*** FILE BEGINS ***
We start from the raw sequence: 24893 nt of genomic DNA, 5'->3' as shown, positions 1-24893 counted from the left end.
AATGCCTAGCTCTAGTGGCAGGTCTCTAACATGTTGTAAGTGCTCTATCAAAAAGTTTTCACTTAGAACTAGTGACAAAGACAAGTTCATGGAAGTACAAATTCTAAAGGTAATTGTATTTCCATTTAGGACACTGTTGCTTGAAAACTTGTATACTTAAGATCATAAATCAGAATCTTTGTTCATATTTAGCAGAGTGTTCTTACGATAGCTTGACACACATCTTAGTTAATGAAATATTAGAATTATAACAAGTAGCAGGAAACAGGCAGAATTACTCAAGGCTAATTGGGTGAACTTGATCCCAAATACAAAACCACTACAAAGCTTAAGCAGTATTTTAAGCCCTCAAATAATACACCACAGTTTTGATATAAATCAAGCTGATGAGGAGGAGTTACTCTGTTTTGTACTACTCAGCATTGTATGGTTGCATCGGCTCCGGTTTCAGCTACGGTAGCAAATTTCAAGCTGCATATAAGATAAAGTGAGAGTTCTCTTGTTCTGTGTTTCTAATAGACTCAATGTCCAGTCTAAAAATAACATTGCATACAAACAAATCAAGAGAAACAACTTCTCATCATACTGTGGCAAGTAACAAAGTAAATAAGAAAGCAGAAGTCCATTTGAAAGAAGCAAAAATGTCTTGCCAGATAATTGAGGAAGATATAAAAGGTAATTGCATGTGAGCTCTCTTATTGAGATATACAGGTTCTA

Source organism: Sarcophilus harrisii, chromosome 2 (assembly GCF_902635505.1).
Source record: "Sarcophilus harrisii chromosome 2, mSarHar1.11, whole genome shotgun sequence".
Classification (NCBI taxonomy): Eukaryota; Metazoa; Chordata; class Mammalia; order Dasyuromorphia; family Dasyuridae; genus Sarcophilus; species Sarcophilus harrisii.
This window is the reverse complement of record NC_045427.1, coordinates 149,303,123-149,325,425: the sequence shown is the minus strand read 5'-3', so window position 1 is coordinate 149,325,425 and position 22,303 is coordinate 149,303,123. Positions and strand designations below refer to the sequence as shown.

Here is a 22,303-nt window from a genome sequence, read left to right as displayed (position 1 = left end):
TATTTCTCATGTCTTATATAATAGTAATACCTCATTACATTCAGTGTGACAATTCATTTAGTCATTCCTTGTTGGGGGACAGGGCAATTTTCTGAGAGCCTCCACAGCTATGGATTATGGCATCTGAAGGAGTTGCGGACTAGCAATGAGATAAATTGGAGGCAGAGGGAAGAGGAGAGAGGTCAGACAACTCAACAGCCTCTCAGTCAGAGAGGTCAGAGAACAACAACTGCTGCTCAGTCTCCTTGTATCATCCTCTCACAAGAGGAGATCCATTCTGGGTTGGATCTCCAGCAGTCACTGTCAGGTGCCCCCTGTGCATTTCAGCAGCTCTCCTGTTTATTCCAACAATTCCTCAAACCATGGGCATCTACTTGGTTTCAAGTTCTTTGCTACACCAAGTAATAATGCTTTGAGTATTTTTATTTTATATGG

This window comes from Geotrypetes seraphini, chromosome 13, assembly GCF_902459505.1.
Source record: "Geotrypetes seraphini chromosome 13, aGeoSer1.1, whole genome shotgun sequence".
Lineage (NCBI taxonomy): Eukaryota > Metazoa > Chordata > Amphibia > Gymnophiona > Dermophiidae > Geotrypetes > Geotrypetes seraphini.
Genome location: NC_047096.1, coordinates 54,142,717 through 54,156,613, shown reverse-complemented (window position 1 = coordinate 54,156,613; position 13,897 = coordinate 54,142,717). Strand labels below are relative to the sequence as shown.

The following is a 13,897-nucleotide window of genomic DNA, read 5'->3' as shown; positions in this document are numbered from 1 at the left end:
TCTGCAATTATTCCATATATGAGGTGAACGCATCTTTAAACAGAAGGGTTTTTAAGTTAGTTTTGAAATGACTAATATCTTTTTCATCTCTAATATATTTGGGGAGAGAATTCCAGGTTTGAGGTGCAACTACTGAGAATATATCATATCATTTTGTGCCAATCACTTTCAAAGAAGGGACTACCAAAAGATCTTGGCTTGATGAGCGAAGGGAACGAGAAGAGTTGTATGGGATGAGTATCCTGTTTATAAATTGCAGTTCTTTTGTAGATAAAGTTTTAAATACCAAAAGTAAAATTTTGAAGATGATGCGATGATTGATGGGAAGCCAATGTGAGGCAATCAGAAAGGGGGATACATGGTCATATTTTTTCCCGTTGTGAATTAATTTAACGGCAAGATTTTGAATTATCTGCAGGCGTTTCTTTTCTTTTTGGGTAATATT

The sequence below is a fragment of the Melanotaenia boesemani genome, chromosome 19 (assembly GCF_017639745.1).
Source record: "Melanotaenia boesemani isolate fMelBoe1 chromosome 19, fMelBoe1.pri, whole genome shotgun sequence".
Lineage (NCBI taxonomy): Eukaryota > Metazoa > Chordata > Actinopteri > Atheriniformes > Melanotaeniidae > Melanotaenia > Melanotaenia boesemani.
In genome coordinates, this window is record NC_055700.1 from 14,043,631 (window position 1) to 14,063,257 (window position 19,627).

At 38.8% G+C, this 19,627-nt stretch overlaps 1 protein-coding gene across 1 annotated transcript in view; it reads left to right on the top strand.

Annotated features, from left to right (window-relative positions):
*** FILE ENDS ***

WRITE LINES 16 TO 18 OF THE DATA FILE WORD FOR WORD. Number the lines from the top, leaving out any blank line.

Source record: "Melanotaenia boesemani isolate fMelBoe1 chromosome 19, fMelBoe1.pri, whole genome shotgun sequence".
Lineage (NCBI taxonomy): Eukaryota > Metazoa > Chordata > Actinopteri > Atheriniformes > Melanotaeniidae > Melanotaenia > Melanotaenia boesemani.
In genome coordinates, this window is record NC_055700.1 from 14,043,631 (window position 1) to 14,063,257 (window position 19,627).